My Journey out of Debt

Featured customers currently enrolled in a CareOne Debt Relief Plan, share journey to become debt-free; hear how they juggle family, finances, and more.

Sacrificing to Become Debt Free

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It's hard to sacrifice.  We're a full year into our projected five-year Debt Management Plan to get out of debt, and after all the budget cutting, downsizing, and life-simplification projects, I'm finding that I'm not yet done cutting the excess fat out of my life in order to effectively live within my means. 

Six and a half years ago, my wife and I built a new house.  Within a year, we added a large concrete patio with a hot tub.  It was delivered on Valentine's Day, 2005.  Can you imagine?

I got my wife a hot tub for a Valentine's Day present.  I thought I was being creative.  It took some creative financing, that's for sure. 

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Those were very different economic times.  The mailbox was full of credit card offers with low introductory rates.  If you wanted to make a large purchase, there was always zero percent financing available, with low monthly payments.  It was almost as if businesses were willing to accommodate anyone, making it easy to say, "yes" to purchase anything, no matter the long-term consequences.   

The salesman said that it would have a nominal effect on my utility bill.  Of course I took his word for it.   We had it delivered during the winter of our first year in the new house, so I never really got a feel for the baseline of what our utility bill could be.  Only within the month did I compare utility bills with my neighbor. 

I was shocked to find out our electricity bill was over $100 more than my neighbor's, who has almost an identical sized house.  This is during the summer when daytime temps are in the 80s.  I can only imagine how much I was paying to heat 500 gallons of water when it was below zero outside in the dead of winter. 

Then came the repair bills.  We had things go wrong with it before, but it had been under a five-year warranty.  That warranty has now expired, and we just found out that the electronics panel needs to be replaced to the tune of $750.  Between the utility bill, the maintenance chemicals, and now a repair bill I can't afford, I just cannot justify keeping it. So, we are investigating selling it back to the store we bought it from, or having them sell it on consignment.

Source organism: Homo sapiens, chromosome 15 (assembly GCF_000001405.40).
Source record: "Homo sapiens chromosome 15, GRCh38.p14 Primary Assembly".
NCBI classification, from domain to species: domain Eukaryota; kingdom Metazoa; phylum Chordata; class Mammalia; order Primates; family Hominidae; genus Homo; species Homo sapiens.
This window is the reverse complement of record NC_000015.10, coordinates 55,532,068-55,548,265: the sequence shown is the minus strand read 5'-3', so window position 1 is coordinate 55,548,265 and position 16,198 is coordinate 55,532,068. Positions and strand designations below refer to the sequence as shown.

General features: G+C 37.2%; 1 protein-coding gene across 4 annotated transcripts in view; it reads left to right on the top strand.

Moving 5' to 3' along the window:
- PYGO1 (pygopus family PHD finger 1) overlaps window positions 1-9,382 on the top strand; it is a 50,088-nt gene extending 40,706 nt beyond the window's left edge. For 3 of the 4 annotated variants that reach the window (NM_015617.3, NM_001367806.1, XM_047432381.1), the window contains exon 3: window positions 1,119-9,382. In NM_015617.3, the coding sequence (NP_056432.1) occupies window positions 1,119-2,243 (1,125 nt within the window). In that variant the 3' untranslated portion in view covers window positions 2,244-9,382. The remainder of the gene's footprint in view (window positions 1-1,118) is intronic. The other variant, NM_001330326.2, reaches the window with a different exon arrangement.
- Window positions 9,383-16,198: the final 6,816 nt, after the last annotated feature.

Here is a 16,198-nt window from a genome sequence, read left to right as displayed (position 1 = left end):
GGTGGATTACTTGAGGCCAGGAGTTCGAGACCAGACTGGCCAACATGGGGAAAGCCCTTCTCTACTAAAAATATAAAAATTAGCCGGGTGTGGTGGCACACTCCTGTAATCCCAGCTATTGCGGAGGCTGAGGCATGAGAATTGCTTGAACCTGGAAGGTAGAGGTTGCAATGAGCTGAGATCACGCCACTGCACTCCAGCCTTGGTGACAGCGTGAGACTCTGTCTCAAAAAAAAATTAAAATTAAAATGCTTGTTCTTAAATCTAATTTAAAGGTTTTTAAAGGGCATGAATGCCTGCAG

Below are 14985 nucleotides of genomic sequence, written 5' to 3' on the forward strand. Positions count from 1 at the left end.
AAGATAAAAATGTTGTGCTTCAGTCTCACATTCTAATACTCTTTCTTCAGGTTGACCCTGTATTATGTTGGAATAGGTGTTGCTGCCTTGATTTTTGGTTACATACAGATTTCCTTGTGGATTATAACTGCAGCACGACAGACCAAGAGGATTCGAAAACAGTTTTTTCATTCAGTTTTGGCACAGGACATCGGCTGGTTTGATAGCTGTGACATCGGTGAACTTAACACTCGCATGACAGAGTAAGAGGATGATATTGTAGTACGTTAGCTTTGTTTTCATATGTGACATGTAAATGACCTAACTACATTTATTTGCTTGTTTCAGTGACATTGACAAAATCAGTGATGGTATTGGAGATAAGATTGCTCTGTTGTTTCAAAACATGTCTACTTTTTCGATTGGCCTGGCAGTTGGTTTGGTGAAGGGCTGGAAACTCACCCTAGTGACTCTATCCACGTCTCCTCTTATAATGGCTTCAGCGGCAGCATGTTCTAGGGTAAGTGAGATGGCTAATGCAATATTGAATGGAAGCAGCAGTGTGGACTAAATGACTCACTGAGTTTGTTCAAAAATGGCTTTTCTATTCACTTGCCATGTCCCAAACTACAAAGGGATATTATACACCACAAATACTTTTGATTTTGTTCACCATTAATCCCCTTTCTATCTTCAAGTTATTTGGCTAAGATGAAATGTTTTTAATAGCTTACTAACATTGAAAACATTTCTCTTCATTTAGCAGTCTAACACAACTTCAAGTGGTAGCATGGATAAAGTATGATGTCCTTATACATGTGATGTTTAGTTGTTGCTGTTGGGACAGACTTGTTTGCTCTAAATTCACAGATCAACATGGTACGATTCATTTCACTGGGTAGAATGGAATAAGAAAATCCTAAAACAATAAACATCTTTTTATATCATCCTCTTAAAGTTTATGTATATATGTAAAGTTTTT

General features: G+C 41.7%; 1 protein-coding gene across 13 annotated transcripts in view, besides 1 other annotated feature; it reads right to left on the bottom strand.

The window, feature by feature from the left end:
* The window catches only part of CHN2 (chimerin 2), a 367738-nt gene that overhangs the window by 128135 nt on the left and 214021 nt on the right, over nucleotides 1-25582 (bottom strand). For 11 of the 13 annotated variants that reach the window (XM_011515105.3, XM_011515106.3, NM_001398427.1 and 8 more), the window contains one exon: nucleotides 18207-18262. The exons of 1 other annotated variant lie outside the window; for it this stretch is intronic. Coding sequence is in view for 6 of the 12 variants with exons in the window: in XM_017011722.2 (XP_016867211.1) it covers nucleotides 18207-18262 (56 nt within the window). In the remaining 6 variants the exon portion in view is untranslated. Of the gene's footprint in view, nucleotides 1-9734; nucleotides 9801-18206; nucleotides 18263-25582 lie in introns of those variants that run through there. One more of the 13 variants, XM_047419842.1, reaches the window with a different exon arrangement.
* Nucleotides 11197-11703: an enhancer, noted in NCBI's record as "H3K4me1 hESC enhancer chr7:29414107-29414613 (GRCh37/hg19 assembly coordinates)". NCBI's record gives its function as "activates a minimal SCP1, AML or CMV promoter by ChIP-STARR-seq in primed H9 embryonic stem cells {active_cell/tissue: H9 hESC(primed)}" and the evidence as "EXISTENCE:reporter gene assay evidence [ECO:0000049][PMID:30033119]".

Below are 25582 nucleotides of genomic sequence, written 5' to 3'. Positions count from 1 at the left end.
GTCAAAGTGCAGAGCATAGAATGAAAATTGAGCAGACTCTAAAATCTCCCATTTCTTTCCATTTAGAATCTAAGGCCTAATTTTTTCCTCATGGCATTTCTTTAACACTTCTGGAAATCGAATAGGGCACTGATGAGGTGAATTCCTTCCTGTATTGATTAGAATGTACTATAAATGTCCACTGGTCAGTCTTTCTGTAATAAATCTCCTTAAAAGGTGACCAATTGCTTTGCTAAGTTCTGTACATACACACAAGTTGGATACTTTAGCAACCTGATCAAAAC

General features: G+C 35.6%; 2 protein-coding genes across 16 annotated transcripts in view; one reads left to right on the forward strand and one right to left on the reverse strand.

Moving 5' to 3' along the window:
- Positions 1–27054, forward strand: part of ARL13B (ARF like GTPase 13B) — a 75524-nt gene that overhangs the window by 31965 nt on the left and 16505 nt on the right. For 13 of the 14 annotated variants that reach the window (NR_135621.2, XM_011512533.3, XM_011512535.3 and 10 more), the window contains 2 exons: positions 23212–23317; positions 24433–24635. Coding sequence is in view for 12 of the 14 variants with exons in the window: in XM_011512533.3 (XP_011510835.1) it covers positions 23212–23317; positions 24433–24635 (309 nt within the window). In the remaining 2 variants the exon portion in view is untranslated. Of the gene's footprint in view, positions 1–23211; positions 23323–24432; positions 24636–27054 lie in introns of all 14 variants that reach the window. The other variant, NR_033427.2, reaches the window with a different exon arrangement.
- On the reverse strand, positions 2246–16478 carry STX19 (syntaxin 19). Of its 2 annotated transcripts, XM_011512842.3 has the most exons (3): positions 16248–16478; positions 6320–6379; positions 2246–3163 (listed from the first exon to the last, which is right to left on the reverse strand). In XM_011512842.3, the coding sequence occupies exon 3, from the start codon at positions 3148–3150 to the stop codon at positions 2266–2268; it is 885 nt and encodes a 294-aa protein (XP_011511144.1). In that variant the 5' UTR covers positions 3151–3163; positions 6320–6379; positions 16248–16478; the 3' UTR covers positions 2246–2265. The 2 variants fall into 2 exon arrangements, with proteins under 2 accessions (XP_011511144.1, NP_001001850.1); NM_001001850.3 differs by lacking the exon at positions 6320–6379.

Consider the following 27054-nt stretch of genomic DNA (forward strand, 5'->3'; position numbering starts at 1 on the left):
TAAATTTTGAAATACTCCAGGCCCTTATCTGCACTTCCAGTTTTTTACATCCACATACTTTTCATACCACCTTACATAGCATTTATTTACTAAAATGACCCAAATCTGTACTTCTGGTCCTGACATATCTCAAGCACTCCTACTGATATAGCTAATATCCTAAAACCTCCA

In the overall grand scheme of things, it's not a life changing event.  A hot tub is a luxury item that we can certainly live without.  The thing that makes it hard is that the hot tub was one of the very few large items that we had purchased with creative financing that we actually had followed through with a plan and paid off. 

Here we are, having to get rid of it because of all the other poor choices that we've made.  It is a reminder, twelve payments into our Debt Management Plan, that we have to constantly re-evaluate our financial situation and sacrifice when necessary, to continue to live with a budget. 

When the hot tub is taken away, I will look at the empty spot it occupied and think about all the good times we've had while sitting in the hot tub with friends and family, as well as  the relaxing late night soaks by myself gazing at the stars above.  I will also think about the future, when we are out of the grasp of unsecured credit card debt, and will hopefully be able to afford a hot tub and fill that space again. 

Do you have things that you've had a hard time giving up since you've joined the Debt Management Plan?  Share your experiences with the community! 

Related Posts: 

Life Simplification

Running the DMP Marathon

Communication

Travis Pizel

Travis is a contributing writer for the My Journey Out of Debt blog and is a very active member of the community forums. Travis is currently enrolled in a CareOne Debt Management Planand in his posts he shares his personal journey to pay off his debt and the tips he's learned along the way. As a father and husband he provides a unique perspective on balancing debt, finances, and family. Compensated CareOne Blogger.